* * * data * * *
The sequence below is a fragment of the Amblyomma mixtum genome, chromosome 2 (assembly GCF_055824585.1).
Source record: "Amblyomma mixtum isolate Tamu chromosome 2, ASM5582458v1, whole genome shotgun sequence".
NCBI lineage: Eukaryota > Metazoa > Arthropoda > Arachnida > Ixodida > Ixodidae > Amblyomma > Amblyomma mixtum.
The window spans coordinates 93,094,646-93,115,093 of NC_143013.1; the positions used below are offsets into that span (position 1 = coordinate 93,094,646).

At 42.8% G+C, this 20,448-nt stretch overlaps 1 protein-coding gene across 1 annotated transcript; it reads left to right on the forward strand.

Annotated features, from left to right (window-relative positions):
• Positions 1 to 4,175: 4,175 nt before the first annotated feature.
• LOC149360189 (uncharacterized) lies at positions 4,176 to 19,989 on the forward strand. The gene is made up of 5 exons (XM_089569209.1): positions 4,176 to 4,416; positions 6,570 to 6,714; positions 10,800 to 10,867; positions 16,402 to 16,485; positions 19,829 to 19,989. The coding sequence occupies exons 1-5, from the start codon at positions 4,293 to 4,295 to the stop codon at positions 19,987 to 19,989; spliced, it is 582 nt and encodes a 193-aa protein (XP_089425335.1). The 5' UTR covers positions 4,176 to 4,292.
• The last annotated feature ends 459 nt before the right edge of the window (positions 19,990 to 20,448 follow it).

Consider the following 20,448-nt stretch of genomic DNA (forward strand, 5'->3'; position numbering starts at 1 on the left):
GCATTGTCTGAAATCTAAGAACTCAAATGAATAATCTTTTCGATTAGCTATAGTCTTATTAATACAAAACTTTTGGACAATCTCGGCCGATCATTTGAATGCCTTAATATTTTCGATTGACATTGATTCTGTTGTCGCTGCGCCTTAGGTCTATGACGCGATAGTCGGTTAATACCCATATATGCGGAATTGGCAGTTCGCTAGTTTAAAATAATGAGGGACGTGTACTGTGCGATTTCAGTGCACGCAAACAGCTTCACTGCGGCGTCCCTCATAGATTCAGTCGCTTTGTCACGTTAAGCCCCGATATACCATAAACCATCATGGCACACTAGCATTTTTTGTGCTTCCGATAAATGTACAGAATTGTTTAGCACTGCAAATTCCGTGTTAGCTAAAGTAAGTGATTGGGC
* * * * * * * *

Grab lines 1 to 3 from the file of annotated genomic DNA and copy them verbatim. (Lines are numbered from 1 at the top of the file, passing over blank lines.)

The sequence below is a fragment of the Amblyomma mixtum genome, chromosome 2 (assembly GCF_055824585.1).
Source record: "Amblyomma mixtum isolate Tamu chromosome 2, ASM5582458v1, whole genome shotgun sequence".
NCBI lineage: Eukaryota > Metazoa > Arthropoda > Arachnida > Ixodida > Ixodidae > Amblyomma > Amblyomma mixtum.